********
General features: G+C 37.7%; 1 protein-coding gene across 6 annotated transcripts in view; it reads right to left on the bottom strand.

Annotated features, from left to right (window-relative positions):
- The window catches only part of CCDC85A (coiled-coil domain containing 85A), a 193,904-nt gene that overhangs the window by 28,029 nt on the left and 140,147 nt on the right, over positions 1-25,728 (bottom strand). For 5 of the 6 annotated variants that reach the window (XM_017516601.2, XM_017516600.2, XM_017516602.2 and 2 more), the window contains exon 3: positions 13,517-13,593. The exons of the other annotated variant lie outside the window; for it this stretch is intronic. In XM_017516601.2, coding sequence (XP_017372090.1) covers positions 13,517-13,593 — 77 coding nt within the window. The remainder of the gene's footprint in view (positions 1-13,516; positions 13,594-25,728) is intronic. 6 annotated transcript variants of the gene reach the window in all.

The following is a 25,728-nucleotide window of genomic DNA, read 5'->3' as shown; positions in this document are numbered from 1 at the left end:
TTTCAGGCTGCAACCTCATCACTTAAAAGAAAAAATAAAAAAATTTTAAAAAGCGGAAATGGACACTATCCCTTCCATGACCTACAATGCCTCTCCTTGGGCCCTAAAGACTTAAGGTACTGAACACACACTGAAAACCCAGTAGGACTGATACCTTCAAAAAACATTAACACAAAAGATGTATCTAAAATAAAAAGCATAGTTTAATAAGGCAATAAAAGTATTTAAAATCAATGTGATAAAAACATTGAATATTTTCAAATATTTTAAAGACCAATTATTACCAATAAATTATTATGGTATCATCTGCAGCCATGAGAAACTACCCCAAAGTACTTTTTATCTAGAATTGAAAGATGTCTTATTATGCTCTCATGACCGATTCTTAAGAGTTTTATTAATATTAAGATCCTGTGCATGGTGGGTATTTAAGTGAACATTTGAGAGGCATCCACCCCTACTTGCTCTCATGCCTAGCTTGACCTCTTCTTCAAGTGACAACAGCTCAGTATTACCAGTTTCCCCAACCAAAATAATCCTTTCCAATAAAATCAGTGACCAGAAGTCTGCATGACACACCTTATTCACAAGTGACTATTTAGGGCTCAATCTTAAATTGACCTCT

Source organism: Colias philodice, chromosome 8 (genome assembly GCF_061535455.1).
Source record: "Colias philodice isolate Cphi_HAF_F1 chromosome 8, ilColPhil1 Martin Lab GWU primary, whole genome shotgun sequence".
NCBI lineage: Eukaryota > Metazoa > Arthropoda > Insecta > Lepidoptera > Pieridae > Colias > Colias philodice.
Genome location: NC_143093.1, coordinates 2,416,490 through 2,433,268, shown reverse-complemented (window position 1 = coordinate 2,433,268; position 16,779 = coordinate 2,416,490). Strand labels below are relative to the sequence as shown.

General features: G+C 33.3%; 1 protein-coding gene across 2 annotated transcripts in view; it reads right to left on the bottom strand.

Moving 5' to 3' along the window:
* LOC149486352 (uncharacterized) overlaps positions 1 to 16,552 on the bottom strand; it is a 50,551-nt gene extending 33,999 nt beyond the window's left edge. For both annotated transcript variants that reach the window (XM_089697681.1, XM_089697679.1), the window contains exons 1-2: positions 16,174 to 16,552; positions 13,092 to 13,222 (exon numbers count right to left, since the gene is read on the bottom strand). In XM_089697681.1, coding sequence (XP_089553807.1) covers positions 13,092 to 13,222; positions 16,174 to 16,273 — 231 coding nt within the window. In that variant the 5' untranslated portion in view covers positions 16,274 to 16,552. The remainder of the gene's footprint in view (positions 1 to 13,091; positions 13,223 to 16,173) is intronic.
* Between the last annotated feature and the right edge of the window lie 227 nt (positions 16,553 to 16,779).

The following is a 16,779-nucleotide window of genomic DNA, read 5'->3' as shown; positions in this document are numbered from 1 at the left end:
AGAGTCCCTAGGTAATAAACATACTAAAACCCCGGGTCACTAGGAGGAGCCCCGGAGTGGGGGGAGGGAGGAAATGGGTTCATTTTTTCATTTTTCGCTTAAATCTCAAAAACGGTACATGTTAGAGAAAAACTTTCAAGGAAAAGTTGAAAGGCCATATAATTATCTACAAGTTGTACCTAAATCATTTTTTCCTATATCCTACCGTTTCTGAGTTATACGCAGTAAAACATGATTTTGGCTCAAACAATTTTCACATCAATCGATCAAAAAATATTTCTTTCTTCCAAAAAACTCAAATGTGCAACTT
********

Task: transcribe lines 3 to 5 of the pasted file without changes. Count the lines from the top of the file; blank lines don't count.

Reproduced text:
- The window catches only part of CCDC85A (coiled-coil domain containing 85A), a 193,904-nt gene that overhangs the window by 28,029 nt on the left and 140,147 nt on the right, over positions 1-25,728 (bottom strand). For 5 of the 6 annotated variants that reach the window (XM_017516601.2, XM_017516600.2, XM_017516602.2 and 2 more), the window contains exon 3: positions 13,517-13,593. The exons of the other annotated variant lie outside the window; for it this stretch is intronic. In XM_017516601.2, coding sequence (XP_017372090.1) covers positions 13,517-13,593 — 77 coding nt within the window. The remainder of the gene's footprint in view (positions 1-13,516; positions 13,594-25,728) is intronic. 6 annotated transcript variants of the gene reach the window in all.

The following is a 25,728-nucleotide window of genomic DNA, read 5'->3' as shown; positions in this document are numbered from 1 at the left end:
TTTCAGGCTGCAACCTCATCACTTAAAAGAAAAAATAAAAAAATTTTAAAAAGCGGAAATGGACACTATCCCTTCCATGACCTACAATGCCTCTCCTTGGGCCCTAAAGACTTAAGGTACTGAACACACACTGAAAACCCAGTAGGACTGATACCTTCAAAAAACATTAACACAAAAGATGTATCTAAAATAAAAAGCATAGTTTAATAAGGCAATAAAAGTATTTAAAATCAATGTGATAAAAACATTGAATATTTTCAAATATTTTAAAGACCAATTATTACCAATAAATTATTATGGTATCATCTGCAGCCATGAGAAACTACCCCAAAGTACTTTTTATCTAGAATTGAAAGATGTCTTATTATGCTCTCATGACCGATTCTTAAGAGTTTTATTAATATTAAGATCCTGTGCATGGTGGGTATTTAAGTGAACATTTGAGAGGCATCCACCCCTACTTGCTCTCATGCCTAGCTTGACCTCTTCTTCAAGTGACAACAGCTCAGTATTACCAGTTTCCCCAACCAAAATAATCCTTTCCAATAAAATCAGTGACCAGAAGTCTGCATGACACACCTTATTCACAAGTGACTATTTAGGGCTCAATCTTAAATTGACCTCT